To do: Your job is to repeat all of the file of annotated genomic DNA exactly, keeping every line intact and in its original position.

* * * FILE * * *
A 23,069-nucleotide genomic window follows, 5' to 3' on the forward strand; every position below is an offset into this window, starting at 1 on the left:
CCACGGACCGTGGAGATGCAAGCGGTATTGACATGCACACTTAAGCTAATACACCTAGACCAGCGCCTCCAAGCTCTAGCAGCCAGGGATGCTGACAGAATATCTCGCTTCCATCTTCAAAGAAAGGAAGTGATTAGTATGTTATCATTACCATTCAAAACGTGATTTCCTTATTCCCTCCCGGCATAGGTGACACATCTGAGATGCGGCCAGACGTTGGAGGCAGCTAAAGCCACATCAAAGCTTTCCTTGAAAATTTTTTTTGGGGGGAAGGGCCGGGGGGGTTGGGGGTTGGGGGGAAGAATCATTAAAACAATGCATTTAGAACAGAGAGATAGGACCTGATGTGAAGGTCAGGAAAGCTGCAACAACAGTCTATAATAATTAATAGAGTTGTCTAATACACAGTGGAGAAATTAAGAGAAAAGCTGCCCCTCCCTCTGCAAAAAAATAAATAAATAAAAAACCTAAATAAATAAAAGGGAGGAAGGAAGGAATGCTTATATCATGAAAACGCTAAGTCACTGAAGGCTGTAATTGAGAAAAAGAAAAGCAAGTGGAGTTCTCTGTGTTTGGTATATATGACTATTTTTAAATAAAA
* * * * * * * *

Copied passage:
A 23,069-nucleotide genomic window follows, 5' to 3' on the forward strand; every position below is an offset into this window, starting at 1 on the left:
CCACGGACCGTGGAGATGCAAGCGGTATTGACATGCACACTTAAGCTAATACACCTAGACCAGCGCCTCCAAGCTCTAGCAGCCAGGGATGCTGACAGAATATCTCGCTTCCATCTTCAAAGAAAGGAAGTGATTAGTATGTTATCATTACCATTCAAAACGTGATTTCCTTATTCCCTCCCGGCATAGGTGACACATCTGAGATGCGGCCAGACGTTGGAGGCAGCTAAAGCCACATCAAAGCTTTCCTTGAAAATTTTTTTTGGGGGGAAGGGCCGGGGGGGTTGGGGGTTGGGGGGAAGAATCATTAAAACAATGCATTTAGAACAGAGAGATAGGACCTGATGTGAAGGTCAGGAAAGCTGCAACAACAGTCTATAATAATTAATAGAGTTGTCTAATACACAGTGGAGAAATTAAGAGAAAAGCTGCCCCTCCCTCTGCAAAAAAATAAATAAATAAAAAACCTAAATAAATAAAAGGGAGGAAGGAAGGAATGCTTATATCATGAAAACGCTAAGTCACTGAAGGCTGTAATTGAGAAAAAGAAAAGCAAGTGGAGTTCTCTGTGTTTGGTATATATGACTATTTTTAAATAAAA